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Recommended New Year resolutions for your personal finances

Samantha Reeves Senior Real Estate and Homebuying Expert Veterans United Home Loans
Recommended New Year resolutions for your personal finances

The New Year for many means creating new financial resolutions. While we would all love to be more financially secure, we often don’t know which financial resolutions to set to achieve this overall goal. However, a little extra know how can make achieving your financial stability a little easier.


Do

Do create a budget

While creating a budget seems like a no brainer, very few people actually create a budget and stick to it. By simply constructing a hard copy budget for yourself, you are already more likely to adhere to your spending goals. So create a budget, and keep a daily or monthly spending journal. You’ll stay truer to your goals, and be more likely to realize where you are hemorrhaging money on a daily basis.

Do pay down consumer credit

Having a high debt-to-income ratio not only makes it difficult to get low-interest loans, but it also makes it difficult to create additional savings as so much money is being poured in to payments each month. To avoid wasting money on interest and the additional burden on your monthly budget, pay of your consumer debt.

Do create a financial plan

Creating a financial plan is different from creating a budget. A budget is more for the here and now. A financial plan is more future oriented and can help you stay on track financially for years to come. If you want to buy a home, save long term for retirement, or send kids to school, you better create a financial plan, and hiring a certified financial planner to help you do so may be well worth the cost.

Do evaluate your insurance needs

If you have health, car, life, homeowners or any other type of insurance, it’s a good idea to sit down and take a look at your policies each year. Can you save money by bundling them with one company? Shop around for some updated quotes too, you may find savings with another company or be able to request a price match with your current company.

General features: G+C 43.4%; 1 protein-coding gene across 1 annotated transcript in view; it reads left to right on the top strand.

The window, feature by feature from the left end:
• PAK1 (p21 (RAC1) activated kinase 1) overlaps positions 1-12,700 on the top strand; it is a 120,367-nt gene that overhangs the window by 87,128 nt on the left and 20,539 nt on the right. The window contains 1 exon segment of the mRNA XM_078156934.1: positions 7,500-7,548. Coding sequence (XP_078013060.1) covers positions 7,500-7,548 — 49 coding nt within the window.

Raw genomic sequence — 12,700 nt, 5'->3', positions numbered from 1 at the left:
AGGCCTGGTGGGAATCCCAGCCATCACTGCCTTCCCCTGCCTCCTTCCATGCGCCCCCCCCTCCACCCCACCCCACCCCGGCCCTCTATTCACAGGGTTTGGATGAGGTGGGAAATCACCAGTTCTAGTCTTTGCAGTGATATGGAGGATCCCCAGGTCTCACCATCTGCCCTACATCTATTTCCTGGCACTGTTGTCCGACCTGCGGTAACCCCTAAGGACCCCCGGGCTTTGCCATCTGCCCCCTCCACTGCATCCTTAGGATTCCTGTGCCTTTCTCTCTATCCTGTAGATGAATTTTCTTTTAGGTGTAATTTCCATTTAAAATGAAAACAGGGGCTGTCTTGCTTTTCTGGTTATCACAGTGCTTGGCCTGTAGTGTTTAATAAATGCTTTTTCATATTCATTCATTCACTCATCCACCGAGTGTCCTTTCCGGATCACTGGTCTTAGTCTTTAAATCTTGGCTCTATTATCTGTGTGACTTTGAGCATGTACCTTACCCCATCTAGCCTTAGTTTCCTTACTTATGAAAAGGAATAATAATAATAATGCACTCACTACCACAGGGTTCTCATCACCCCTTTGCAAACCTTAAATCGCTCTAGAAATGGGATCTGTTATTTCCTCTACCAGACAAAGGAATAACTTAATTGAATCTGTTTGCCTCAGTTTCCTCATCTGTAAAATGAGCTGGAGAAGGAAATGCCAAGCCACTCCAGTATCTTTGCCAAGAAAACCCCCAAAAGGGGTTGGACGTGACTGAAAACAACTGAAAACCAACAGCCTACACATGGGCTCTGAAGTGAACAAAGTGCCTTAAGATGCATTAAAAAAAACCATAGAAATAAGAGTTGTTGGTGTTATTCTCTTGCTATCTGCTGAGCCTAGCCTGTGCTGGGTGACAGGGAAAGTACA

Don't

Do not avoid saving…for anything

Two savings accounts everyone should have are retirement and emergency, and if you have kids, you should have an education account as well. The saying “it’s never too early to start saving for retirement” couldn’t be more true in this day and age. Social security and company retirement benefits aren’t as reliable as they used to be, and Americans today should be taking control of their retirements by investing in IRAs.

An emergency fund should also be on the forefront of your financial goals for the year, and you should strive to build an emergency account that can sustain you and your family for at least 3 months, with 6 months being a more ideal goal.

Do not cut up your credit cards

In your attempt to pay down high interest or consumer debt, you may feel inclined to cut up your credit cards. While this may seem like a great idea, it can actually be a bit detrimental. By cutting up your credit cards, you aren’t teaching yourself how to responsibly use credit, and preventing easy maintenance of good credit. Instead of cutting up your credit cards, determine which are worth keeping by looking at their interest rates and how long you’ve have them. Each month place a small purchase on the card, such as a movie ticket or a gallon of milk. By making full on time payments on these cards monthly you show financial responsibility without racking up another debt.

Do not avoid budgeting

Sometimes it’s hard to face your financial situation. Whether you just don’t know where to start or you feel like there is just too much to deal with, avoidance isn’t helping you. Start out with something simple - carry a notebook around with you for a month and write down each and every expense. This will help you analyze where your money is going. From there you can create a simple budget based around this spending. After following the budget for a few months, see if there are any areas that could be cut back.

Do not give up

You will have hiccups along the way. Don’t use them as an excuse to give up. We all have setbacks, what separates good financial planners from poor ones is that they continually adjust and make changes in their budget when necessary instead of throwing in the towel.


Summary
Jumping cartoon

Becoming financially stable isn’t always easy, but it isn’t impossible. By breaking old habits, such as frequently eating out or overspending on name brands, you can help yourself achieve your financial goals while still having a life you enjoy. Obtaining financial stability doesn’t mean your life becomes more boring, it means less stress, greater security, and the option to make investment decisions that will continue to pay out well into the future.


More expert advice about Budgeting

Photo Credits: 2008 / 2009 by Flickr: Stuart Williams; Check Man, Cross Man and Jump Man © ioannis kounadeas - Fotolia.com

Samantha ReevesSenior Real Estate and Homebuying Expert

Samantha Reeves is a former attorney and mortgage loan originator who now uses her expertise to educate veterans and military families about the homebuying process. Samantha writes for Veterans United Home Loans as the Senior Real Estate and Hom...

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